And if the Mavericks plan to claim this series by winning 4 of 5 games, they should recapture the same formula they did against the Phoenix. Except for the first quarter of Game 1, Curry was sizzling and Poole didn’t lose quality or impact when he came out of the bench.
They combined 22 and shot 6 or 7 in the fourth quarter, when the Warriors fully retreated. In that sense, Curry and Poole were a solid finish and did not allow the Mavs to remix.
Of course, the great thing about this scenario is that Poole’s confidence remains high. This is the first significant game in his short NBA career. Remember last February he was in the G-League. Ever since Klay Thompson took on a bigger role while recovering from an injury, Poole wasn’t afraid of the moment or the challenge.
“When Steph comes off the floor, the defense tends to focus a bit on me. So I just keep playing aggressively. Not only trying to play for my teammates, but looking for more shots to keep the rhythm going.” he said
The longer he maintains that attitude and bucket count, the Warriors don’t have to sweat Klay Thompson’s discrepancy. Pools might be a better late game option.
4. Luca is back in trouble
Remember the defense the Warriors threw at him in Game 1? This time it wasn’t very effective. Doncic did what he wanted: isolate, draw fouls, break the defense, and get the bucket.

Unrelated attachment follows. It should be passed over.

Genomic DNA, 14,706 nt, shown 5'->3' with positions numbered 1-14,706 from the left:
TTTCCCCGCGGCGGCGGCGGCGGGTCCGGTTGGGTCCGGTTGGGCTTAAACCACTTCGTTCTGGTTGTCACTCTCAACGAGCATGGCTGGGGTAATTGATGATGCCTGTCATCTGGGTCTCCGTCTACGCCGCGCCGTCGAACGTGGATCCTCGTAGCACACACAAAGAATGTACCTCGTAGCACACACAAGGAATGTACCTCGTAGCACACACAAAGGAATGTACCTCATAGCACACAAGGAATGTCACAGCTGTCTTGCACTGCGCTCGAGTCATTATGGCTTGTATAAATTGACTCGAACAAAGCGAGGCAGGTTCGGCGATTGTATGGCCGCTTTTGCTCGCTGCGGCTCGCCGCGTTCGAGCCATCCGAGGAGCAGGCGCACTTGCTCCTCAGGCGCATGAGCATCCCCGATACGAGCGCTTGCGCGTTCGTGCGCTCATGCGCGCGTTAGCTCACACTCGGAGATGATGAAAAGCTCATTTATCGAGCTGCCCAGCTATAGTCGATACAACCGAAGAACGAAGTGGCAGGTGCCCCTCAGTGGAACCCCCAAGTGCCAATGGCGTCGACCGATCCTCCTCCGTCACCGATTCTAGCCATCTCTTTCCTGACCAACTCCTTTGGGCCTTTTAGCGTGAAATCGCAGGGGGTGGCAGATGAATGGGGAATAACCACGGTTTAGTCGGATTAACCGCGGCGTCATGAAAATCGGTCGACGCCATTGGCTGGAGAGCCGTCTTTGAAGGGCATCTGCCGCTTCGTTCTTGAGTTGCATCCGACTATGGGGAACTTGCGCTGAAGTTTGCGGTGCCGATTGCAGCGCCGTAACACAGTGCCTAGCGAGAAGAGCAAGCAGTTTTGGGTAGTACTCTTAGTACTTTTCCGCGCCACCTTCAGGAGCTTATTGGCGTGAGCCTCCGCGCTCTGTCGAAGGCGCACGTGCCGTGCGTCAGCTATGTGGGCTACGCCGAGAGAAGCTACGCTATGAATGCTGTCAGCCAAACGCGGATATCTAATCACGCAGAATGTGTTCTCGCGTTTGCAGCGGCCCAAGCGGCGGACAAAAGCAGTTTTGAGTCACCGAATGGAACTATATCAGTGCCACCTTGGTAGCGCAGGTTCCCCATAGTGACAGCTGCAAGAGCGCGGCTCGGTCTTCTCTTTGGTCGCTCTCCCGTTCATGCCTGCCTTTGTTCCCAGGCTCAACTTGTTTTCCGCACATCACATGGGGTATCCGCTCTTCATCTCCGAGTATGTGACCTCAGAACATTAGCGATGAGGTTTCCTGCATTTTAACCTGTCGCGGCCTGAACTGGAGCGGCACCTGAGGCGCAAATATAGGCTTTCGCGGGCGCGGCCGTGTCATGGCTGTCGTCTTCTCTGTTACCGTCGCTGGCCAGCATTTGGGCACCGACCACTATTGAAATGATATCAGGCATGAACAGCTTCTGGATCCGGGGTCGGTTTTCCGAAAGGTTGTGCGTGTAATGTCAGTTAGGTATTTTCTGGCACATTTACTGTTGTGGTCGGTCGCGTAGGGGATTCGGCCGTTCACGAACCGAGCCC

“It’s tough,” said Warriors manager Steve Kerr. “Doncic is an amazing player. With such a good person, you are trying to limit the easy things.”
You might wonder if he does as much damage as the 42 points suggest. Doncic was minus 12 on the night and scored a lot after Golden State had a good chance in the middle of the fourth inning.
Still: 42 is 42. And he did so with his shoulder with some discomfort. Doncic remains the most important player on the floor. That said, he will, more than anyone else, dictate how this series plays out. The Mavericks had complete control when he started strong with 18 points in the first quarter. Because the Golden State defense had to respect Luka so they kept their teammates open.
Aside from the third quarter, what is disappointing for Dallas is how the Mavs can lose despite Doncic and Brunson’s 73 points. And 117 points is enough.
“Aggressively, I think we were fine,” Doncic said. “We need to improve the defense a lot.”
5. The Warriors Are Here, They Made It
The experience factor greatly favors the Golden State, mainly because of the champion bloodlines of Curry, Green and Thompson. Some of those experiences are reflected in their home matches, where they are currently 8-0 in the playoffs. A simple calculation is that if this streak continues, the Warriors will not only win the Western Conference Finals by remaining unbeaten at home, but they will also win the championship if Miami doesn’t come out of the East.
Of course, it’s not that simple. And the Warriors will definitely see an unfriendly atmosphere in Dallas in their next two games.
“We’ve seen what Dallas can do in the last few weeks,” Kerr said. “They lost 2-0 to Phoenix and came back in 7 minutes to win. Dallas is a really tough environment and a great home court.”
But the Warriors pose a tough challenge for the Mavericks. The goal is to beat the more proven team in the second straight series. That could be asking a lot for the Dallas team, who reached the conference finals for the first time with Doncic.
For the Mavericks, if they want to keep the court at home, they make three points, Doncic dominates, and the Mavericks need to rediscover their defensive skills. Without it the Warriors would bring too many like Curry, Poole, Draymond, Thompson… and now Looney.
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Shaun Powell has covered the NBA for over 25 years. You can email him here and find and follow the archives here. Twitter.